Despite the fact that the label is quite clearly a pale yellow colour, Dewar’s White Label this remains a hugely popular blend, especially Stateside. Dewar’s whiskies have won more than 400 awards and medals in over 20 countries.
Dewar’s White Label is a blend of malted and grain whiskies which has been matured in sherry casks made in a range of different types of wood, from American bourbon barrels to European oak barrels, Hereford and bourbon barrels and some in refill casks. It also comes in a pure grain version.
The flavour profile of this version is just incredible and one taste will tell you why. There is tonic, old malt, the hint of honey and spice. The strangest taste I get however, is watermelon. Actually, I’ve never tried watermelon in a whisky, but I bet there’s a place for that. That watermelon taste (as you can probably guess) is probably a reflection of the American oak casks.
The ingredients are: malt whisky, grain whiskies (wheat), malt whisky (smoked), grain whisky (wheat), barley, honey and water.
Nose: Citrus hop, malt, honeydew, bitterness, a touch of ginger, then much less the orange and honeydew. Somewhat generic, yet intriguing.
Palate: The grain malt clashes with the heavy malt and Cuban cigar flavours. Only slight hints of spice and vanilla on the tongue. The nose is now joined by cigar.
The finale here is cigarettes with a little water, oak and a bit of bitterness.
This is an incredibly complex but thoroughly enjoyable whisky. I now know why it’s so popular and I’m a greedy bastard, so I would definitely consider the value for money, proving once again that great whisky is not always expensive whisky. The bottle is a nice size and very well made.
If you like a whisky with interesting flavours, here’s a great one. Heck, it tastes like a whisky much like the others, but if you’re quiet and relaxed, the pure grain version is quite satisfying too.
Dewar’s White Label in brief (formally The Dewar’s Blend) is a discount Scotch whisky. But unlike many other discount single malts, this one avoids the flavour traps which the most famous “cheap” offerings in the supermarket fail to avoid. In my opinion, a good single malt could easily be recommended for around 30 euro’s. On the more expensive side, you can find bottles for 60 or 70 euro’s.
The blend is quite impressive with a good combination of high malts and low grain content. It is the first time in my life I taste “tea malt” in a Scotch. Maybe the only time, heavy and strong tea malt hits my palate after a long period of single malts.
In general, the malt whiskey is full of sweetness, with with other ingredients becoming more evident at successive sips. Not all variance is down to the reduction, but that does not take away from this quality malt whiskey.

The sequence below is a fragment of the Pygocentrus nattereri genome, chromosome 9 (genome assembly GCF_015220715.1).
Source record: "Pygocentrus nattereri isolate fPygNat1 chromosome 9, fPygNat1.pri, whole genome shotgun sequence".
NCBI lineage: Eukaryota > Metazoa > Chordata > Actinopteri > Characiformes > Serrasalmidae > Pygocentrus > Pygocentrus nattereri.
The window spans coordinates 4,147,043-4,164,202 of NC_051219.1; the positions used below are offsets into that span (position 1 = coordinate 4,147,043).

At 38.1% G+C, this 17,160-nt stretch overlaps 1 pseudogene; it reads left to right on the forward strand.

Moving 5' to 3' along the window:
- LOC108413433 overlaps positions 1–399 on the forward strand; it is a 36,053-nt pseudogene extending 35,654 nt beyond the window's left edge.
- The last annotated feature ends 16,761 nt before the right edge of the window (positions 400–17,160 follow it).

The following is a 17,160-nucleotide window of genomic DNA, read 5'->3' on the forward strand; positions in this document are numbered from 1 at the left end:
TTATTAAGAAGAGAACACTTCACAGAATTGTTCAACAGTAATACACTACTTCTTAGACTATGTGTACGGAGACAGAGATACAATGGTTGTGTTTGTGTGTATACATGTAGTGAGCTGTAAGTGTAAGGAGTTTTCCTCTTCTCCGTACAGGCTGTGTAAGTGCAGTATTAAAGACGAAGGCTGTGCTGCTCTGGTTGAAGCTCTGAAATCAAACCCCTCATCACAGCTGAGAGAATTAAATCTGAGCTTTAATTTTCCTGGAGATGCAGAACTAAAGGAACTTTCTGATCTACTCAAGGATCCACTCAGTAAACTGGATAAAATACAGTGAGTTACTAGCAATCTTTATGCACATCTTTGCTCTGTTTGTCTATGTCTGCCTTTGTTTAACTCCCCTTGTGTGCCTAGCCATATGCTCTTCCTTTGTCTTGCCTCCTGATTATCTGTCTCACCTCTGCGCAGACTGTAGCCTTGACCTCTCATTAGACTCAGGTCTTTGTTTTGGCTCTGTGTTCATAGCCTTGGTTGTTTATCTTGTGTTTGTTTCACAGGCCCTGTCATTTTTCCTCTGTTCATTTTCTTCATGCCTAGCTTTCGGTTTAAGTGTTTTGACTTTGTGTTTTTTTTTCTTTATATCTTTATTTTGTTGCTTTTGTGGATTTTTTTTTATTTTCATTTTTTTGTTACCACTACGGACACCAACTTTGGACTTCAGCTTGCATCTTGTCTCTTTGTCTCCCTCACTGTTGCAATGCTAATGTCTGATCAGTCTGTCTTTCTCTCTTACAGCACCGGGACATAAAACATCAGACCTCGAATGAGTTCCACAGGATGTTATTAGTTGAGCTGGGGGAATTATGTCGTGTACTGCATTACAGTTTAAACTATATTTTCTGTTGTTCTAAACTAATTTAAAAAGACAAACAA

Personally, I’m quite pleased that Dewar’s have not opted for a more mainstream white label finish. It’s nice to see that they’ve stuck to traditional features of the blend. The smoky notes and aromas that you get from the sherry finish give the whisky a far more complex flavour than of the other single malts on the market.
In cases where the misty, sweet aroma and flavours cannot be overlooked, it’s impossible not to find those positives from Dewar’s White Label.
The taste of the white label is different from other white labels. If I cover the bottle with one hand I can detect that the blend contains both grains and malted barley. Unfortunately, the more interesting aspects of this whisky are reserved only for the nose. There is crème caramel, vanilla and molasses. There are good hints of the medicinal flavour of a medicine bottle from the medicine cabinet.
This is not your typical white label blend. There are loads of nice flavours but the amalgamation of the different types of barley used for the whisky brings, I believe good taste when sipped and a pleasurable aftertaste.
It feels the same as a white label, not just because of the colour, but also because of the way you feel after taking one sip. The sweetness is more obvious, but the flavours are still strong.
Dewar’s White Label blends are one of the more discreet blends in Scotch whiskey’s myriad ranges. By rendering the label more discreet, Dewar’s also delivers a more authentic and faithful experience. The target market of this blend is admittedly not going to be one that will require hype and clamour when they walk into the store. However, for those people who appreciate a good drink, this is a blend that delivers.
The blend is a delicious tingle of sweet malted barley, a bit oaky and toffee-like, with waves of fresh cut fruit.